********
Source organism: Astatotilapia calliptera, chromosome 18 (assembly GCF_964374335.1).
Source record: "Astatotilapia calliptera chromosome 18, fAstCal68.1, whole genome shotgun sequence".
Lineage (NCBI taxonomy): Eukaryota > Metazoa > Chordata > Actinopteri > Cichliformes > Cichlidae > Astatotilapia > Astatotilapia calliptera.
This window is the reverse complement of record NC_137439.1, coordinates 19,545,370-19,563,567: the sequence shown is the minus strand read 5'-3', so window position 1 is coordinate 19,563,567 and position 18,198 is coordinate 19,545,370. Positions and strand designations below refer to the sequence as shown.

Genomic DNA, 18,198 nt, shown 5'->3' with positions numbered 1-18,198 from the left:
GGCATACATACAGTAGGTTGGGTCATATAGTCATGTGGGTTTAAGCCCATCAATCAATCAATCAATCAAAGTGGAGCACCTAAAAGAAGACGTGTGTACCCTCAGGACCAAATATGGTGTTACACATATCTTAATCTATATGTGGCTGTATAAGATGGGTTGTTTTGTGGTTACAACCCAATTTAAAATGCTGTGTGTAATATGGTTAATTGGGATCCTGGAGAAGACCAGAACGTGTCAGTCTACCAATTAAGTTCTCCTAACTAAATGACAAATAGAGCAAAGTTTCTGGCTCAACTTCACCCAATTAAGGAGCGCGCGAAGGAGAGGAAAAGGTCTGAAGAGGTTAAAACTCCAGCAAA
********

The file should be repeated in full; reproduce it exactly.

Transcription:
Source organism: Astatotilapia calliptera, chromosome 18 (assembly GCF_964374335.1).
Source record: "Astatotilapia calliptera chromosome 18, fAstCal68.1, whole genome shotgun sequence".
Lineage (NCBI taxonomy): Eukaryota > Metazoa > Chordata > Actinopteri > Cichliformes > Cichlidae > Astatotilapia > Astatotilapia calliptera.
This window is the reverse complement of record NC_137439.1, coordinates 19,545,370-19,563,567: the sequence shown is the minus strand read 5'-3', so window position 1 is coordinate 19,563,567 and position 18,198 is coordinate 19,545,370. Positions and strand designations below refer to the sequence as shown.

Genomic DNA, 18,198 nt, shown 5'->3' with positions numbered 1-18,198 from the left:
GGCATACATACAGTAGGTTGGGTCATATAGTCATGTGGGTTTAAGCCCATCAATCAATCAATCAATCAAAGTGGAGCACCTAAAAGAAGACGTGTGTACCCTCAGGACCAAATATGGTGTTACACATATCTTAATCTATATGTGGCTGTATAAGATGGGTTGTTTTGTGGTTACAACCCAATTTAAAATGCTGTGTGTAATATGGTTAATTGGGATCCTGGAGAAGACCAGAACGTGTCAGTCTACCAATTAAGTTCTCCTAACTAAATGACAAATAGAGCAAAGTTTCTGGCTCAACTTCACCCAATTAAGGAGCGCGCGAAGGAGAGGAAAAGGTCTGAAGAGGTTAAAACTCCAGCAAA